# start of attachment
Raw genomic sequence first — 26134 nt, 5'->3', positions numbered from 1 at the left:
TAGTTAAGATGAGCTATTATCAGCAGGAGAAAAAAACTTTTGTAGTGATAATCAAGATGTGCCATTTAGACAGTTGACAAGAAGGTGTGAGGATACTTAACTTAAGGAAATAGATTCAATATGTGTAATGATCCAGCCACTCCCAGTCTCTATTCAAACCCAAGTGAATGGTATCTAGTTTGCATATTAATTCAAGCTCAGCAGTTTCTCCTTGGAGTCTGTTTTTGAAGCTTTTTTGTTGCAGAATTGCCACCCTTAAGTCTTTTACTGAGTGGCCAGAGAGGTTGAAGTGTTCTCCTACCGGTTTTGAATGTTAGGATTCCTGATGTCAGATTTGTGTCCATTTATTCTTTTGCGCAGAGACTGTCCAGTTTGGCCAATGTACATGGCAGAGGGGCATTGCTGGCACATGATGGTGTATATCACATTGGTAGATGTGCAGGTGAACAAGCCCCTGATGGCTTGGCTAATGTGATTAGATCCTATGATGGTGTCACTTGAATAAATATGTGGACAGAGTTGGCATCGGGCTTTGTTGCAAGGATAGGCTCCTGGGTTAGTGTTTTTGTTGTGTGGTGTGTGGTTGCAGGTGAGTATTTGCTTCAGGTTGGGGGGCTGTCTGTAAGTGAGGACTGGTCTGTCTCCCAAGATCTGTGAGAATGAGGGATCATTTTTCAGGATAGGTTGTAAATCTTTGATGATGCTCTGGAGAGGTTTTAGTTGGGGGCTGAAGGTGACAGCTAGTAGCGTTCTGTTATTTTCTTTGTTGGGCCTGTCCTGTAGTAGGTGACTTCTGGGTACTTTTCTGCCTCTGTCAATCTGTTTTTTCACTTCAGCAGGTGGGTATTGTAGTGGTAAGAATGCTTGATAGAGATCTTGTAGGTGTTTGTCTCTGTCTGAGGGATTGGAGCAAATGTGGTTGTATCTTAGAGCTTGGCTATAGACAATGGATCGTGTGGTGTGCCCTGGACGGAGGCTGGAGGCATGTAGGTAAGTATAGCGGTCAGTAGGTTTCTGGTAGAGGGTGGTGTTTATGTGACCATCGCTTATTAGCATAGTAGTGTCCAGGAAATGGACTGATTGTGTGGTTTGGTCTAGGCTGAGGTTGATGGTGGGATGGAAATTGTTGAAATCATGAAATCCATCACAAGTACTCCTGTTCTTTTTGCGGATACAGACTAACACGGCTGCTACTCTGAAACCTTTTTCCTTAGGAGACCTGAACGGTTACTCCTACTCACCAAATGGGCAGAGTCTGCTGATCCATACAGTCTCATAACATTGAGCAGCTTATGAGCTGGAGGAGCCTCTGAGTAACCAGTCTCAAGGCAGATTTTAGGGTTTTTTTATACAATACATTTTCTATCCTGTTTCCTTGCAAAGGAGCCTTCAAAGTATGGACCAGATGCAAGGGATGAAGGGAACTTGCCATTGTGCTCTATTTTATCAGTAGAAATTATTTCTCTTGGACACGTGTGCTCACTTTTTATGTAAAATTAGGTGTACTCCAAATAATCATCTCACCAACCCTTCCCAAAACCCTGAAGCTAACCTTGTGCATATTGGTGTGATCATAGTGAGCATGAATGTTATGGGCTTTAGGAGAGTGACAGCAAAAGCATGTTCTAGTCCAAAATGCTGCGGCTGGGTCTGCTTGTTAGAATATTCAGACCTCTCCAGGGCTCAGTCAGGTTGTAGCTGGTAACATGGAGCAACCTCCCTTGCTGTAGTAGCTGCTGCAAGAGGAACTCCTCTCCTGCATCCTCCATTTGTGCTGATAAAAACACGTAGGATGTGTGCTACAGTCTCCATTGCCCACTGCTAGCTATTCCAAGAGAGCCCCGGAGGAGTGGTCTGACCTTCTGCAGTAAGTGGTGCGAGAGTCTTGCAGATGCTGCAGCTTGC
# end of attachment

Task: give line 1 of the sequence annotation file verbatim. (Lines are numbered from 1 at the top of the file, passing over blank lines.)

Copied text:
Raw genomic sequence first — 26134 nt, 5'->3', positions numbered from 1 at the left: